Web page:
AFP/File / Lionel Bonaventure Facebook, in its twice-annual
AFP/File / Lionel Bonaventure Facebook, in its twice-annual "transparency report," says the number of items "restricted" for violating local laws more than doubled compared to the prior six-month period, to 55,827

Facebook has come in for strong criticism from British Members of Parliament (MPs), as the authorities attempt to reduce the immense influence of social media companies in society.

The United Kingdom (UK) Parliament’s Digital, Culture, Media and Sport (DCMS) Committee, in its final report on disinformation and ‘fake news’, focused on the power of social media and its failure to protect users from harmful content.

It found that Facebook intentionally and knowingly violated both data privacy and anti-competition laws

“The big tech companies are failing in the duty of care they owe to their users to act against harmful content, and to respect their data privacy rights,” said Damian Collins, Chairman of the Committee.

“Companies like Facebook exercise massive market power which enables them to make money by bullying the smaller technology companies and developers who rely on this platform to reach their customers.

“These are issues that the major tech companies are well aware of, yet continually fail to address.

“The guiding principle of the ‘move fast and break things’ culture often seems to be that it is better to apologise than ask permission,” Mr Collins added.

“We need a radical shift in the balance of power between the platforms and the people.

“The age of inadequate self-regulation must come to an end.

“The rights of the citizen need to be established in statute, by requiring the tech companies to adhere to a code of conduct written into law by Parliament, and overseen by an independent regulator.”

The DCMS Committee looked in depth at the business practices of Facebook, whose founder, Mark Zuckerberg, continually failed to respond to queries from the parliamentary body.

Mr Collins said “we believe that in its evidence to the Committee, Facebook has often deliberately sought to frustrate our work, by giving incomplete, disingenuous and at times misleading answers to our questions.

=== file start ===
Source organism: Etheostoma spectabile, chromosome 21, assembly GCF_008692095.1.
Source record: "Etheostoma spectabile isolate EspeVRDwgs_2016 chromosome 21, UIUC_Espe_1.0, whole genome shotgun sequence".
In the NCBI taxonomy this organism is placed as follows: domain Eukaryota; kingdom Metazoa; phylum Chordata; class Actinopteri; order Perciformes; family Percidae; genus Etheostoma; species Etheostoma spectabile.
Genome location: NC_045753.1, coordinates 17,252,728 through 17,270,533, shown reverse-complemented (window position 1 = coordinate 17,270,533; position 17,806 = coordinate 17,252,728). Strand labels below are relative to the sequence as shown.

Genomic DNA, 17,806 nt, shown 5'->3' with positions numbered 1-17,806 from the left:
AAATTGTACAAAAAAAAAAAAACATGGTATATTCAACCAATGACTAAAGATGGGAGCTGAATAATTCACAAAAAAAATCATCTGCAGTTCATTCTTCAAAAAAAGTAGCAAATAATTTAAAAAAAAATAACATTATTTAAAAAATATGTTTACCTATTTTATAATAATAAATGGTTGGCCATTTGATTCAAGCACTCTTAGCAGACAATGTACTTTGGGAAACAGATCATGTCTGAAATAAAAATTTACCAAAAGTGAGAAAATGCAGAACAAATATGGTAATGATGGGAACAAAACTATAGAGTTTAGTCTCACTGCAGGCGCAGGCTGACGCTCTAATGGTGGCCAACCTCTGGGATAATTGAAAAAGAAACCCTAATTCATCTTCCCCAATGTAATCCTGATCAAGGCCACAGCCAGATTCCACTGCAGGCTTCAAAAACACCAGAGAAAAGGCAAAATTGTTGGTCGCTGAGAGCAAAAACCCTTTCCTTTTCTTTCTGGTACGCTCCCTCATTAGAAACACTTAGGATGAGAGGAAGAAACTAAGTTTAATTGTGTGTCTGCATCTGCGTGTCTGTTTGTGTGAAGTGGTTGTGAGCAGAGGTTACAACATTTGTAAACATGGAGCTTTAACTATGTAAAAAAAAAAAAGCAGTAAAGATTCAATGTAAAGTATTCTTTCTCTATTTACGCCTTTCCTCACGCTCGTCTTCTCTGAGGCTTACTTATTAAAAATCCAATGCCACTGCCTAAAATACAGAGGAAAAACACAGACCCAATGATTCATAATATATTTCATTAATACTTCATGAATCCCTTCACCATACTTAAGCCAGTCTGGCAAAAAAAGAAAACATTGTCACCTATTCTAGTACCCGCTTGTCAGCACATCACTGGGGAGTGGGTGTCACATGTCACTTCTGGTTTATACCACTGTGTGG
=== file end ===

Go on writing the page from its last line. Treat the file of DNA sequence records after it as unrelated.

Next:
“Even if Mark Zuckerberg doesn’t believe he is accountable to the UK Parliament, he is to the billions of Facebook users across the world.

“Evidence uncovered by my Committee shows he still has questions to answer yet he’s continued to duck them, refusing to respond to our invitations directly or sending representatives who don’t have the right information.

“Mark Zuckerberg continually fails to show the levels of leadership and personal responsibility that should be expected from someone who sits at the top of one of the world’s biggest companies,” Mr Collins stated.

The report noted that Facebook, in particular, was unwilling to be accountable to regulators around the world.

“By choosing not to appear before the Committee and by choosing not to respond personally to any of our invitations, Mark Zuckerberg has shown contempt towards both our Committee and the ‘International Grand Committee’ involving members from nine legislators from around the world,” the report added.

The Committee recommended in its interim report, clear legal liabilities to be established for tech companies to act against harmful or illegal content on their sites.

The report calls for a compulsory Code of Ethics defining what constitutes harmful content.

It suggested that an independent regulator should be responsible for monitoring tech companies, backed by statutory powers to launch legal action against companies in breach of the code.

The report warned that tech companies that failed in their obligations on harmful or illegal content would face hefty fines.

“Social media companies cannot hide behind the claim of being merely a ‘platform’ and maintain that they have no responsibility themselves in regulating the content of their sites,” the DCMS Committee said.

Another thorny issue that the Committee investigated was politics in the age of the internet.

“We…have to accept that our electoral regulations are hopelessly out of date for the internet age,” said Committee Chairman Collins.

“We need reform so that the same principles of transparency of political communications apply online, just as they do in the real world.

“We also repeat our call to the government to make a statement about how many investigations are currently being carried out into Russian interference in UK politics.”

Mr Collins added: “We want to find out what was the impact of disinformation and voter manipulation on past elections including the UK Referendum in 2016 and are calling on the government to launch an independent investigation.”

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